Mass cytometry enables absolute and fast quantification of silver nanoparticle uptake at the single cell level
López-Serrano, O.A., Haase, A., Peddinghaus, A. et al.In the last decades, significant efforts have been made to investigate possible cytotoxic effects of metallic nanoparticles (NPs). Methodologies enabling precise information regarding uptake and intracellular distribution of NPs at the single cell level remain to be established. Mass cytometry (MC) has been developed for high-dimensional single cell analyses and is a promising tool to quantify NP-cell interactions. Here, we aim to establish a new MC-based quantification procedure to receive absolute numbers of NPs per single cell by using a calibration that considers the specific transmission efficiency (TE) of suspended NPs. The current MC-quantification strategy accept TE values of complementary metal solutions. In this study, we demonstrate the different transmission behavior of 50 nm silver NPs (AgNP) and silver nitrate solution. We have used identical AgNPs for calibration as for in vitro-differentiated macrophages (THP-1 cell line) in a time- and dose-dependent manner. Our quantification relies on silver intensities measuring AgNPs in the same detection mode as the cells. Results were comparable with the TE quantification strategy using AgNPs but differed when using ionic silver. Furthermore, intact and digested cell aliquots were measured to investigate the impact of MC sample processing on the amount of AgNPs/cell. Taken together, we have provided a MC-specific calibration procedure to precisely calculate absolute numbers of NPs per single cell. Combined with its unique feature of multiplexing up to 50 parameters, MC provides much more information on the single cell level than single cell-inductively coupled plasma mass spectrometry (SC-ICPMS) and, therefore, offers new opportunities in nanotoxicology.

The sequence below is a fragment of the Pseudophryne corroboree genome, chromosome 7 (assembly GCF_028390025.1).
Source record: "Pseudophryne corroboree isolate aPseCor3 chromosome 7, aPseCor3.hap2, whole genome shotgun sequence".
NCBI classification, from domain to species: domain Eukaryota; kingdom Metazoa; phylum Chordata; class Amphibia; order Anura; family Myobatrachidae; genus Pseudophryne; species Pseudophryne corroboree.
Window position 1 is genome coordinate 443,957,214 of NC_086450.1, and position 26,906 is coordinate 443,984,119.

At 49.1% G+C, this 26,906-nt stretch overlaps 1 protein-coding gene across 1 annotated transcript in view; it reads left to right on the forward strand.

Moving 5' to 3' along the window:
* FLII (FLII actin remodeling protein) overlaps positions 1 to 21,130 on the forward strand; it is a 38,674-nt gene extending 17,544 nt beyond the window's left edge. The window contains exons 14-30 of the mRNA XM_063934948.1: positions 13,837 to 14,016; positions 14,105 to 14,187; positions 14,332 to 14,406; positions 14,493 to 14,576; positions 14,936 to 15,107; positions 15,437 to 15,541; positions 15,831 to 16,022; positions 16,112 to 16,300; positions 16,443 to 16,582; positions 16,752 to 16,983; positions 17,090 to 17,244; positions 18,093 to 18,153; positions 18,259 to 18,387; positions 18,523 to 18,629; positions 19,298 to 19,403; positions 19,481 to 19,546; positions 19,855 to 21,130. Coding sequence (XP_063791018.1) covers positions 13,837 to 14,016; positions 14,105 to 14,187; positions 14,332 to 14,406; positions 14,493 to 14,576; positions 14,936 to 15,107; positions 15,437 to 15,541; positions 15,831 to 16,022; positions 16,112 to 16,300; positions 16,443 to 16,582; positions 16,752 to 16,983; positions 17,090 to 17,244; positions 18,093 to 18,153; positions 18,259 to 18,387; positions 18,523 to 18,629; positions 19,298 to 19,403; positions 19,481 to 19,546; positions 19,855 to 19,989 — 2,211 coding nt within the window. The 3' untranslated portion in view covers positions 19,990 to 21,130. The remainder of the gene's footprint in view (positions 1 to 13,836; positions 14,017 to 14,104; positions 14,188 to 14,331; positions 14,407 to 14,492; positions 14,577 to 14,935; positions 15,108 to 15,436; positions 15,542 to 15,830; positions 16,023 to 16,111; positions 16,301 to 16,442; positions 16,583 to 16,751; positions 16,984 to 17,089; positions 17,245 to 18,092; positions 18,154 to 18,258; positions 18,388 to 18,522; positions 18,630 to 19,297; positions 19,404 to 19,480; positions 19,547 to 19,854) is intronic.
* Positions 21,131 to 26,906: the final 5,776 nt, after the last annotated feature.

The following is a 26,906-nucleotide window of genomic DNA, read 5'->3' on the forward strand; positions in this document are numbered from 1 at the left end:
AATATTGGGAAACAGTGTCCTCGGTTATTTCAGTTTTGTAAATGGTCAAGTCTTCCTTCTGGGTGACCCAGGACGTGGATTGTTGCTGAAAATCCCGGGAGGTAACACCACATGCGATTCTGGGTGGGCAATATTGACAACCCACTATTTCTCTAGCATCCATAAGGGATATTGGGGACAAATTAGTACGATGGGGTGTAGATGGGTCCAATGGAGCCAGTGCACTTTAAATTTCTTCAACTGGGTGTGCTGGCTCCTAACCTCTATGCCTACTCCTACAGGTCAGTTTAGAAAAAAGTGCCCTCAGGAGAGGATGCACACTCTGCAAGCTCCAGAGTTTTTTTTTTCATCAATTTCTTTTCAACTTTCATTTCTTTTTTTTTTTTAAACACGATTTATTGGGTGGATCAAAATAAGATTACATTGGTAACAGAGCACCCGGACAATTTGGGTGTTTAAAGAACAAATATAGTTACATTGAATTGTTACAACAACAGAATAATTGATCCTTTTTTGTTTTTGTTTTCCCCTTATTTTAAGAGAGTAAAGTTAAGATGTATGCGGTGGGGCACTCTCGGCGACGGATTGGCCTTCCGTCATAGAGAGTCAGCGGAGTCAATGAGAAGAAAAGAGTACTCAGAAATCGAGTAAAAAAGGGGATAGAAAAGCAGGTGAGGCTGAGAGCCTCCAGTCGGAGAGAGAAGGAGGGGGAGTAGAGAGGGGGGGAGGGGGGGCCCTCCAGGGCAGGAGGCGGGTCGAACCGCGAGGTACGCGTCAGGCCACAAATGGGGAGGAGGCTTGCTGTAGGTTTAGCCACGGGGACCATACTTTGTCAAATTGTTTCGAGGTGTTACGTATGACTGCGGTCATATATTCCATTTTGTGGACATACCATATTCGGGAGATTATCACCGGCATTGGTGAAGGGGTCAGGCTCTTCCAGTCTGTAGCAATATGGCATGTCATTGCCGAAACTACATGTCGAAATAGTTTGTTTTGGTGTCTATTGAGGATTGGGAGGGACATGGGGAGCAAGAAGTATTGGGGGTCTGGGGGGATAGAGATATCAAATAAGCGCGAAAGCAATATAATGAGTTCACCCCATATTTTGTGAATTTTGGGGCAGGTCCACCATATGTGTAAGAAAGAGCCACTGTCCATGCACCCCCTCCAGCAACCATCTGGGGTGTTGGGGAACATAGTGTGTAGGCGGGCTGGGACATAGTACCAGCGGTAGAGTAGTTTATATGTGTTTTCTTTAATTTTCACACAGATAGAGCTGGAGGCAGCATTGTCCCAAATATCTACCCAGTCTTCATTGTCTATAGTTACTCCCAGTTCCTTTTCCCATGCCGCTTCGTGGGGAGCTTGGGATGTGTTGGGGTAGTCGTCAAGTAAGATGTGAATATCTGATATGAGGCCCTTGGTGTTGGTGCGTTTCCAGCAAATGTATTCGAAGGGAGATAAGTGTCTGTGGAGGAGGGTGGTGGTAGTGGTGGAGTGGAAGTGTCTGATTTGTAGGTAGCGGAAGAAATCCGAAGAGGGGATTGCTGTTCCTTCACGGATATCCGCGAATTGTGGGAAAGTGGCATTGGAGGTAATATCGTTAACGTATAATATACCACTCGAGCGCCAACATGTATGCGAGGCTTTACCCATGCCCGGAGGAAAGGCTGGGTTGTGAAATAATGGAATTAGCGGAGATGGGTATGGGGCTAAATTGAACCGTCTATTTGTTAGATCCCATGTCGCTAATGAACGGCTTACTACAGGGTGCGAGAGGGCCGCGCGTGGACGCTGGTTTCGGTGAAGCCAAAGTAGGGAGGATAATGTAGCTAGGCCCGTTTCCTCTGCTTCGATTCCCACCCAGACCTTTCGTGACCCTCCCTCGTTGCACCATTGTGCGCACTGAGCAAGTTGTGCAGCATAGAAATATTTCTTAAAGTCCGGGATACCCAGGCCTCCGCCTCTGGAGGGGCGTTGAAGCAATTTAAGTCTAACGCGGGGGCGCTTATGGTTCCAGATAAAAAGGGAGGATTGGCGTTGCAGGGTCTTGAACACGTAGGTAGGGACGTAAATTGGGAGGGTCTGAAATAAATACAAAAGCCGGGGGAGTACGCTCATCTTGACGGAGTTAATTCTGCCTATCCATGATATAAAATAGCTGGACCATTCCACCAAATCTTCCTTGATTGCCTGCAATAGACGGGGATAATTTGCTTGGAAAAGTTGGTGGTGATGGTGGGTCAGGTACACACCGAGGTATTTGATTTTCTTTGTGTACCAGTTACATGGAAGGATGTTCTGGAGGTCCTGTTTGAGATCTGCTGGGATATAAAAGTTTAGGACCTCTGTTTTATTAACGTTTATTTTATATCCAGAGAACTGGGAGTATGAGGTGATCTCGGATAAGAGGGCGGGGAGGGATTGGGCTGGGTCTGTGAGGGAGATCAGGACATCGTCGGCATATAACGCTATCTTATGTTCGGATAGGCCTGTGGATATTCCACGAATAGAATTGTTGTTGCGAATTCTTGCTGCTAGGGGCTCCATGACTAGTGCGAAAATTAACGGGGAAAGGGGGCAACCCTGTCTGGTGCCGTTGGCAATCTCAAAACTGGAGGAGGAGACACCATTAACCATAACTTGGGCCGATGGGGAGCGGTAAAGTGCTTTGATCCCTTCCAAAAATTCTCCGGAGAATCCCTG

López-Serrano, O.A., Haase, A., Peddinghaus, A. et al. "Mass cytometry enables absolute and fast quantification of silver nanoparticle uptake at the single cell level" Analytical Chemistry (2019): 11,514–19.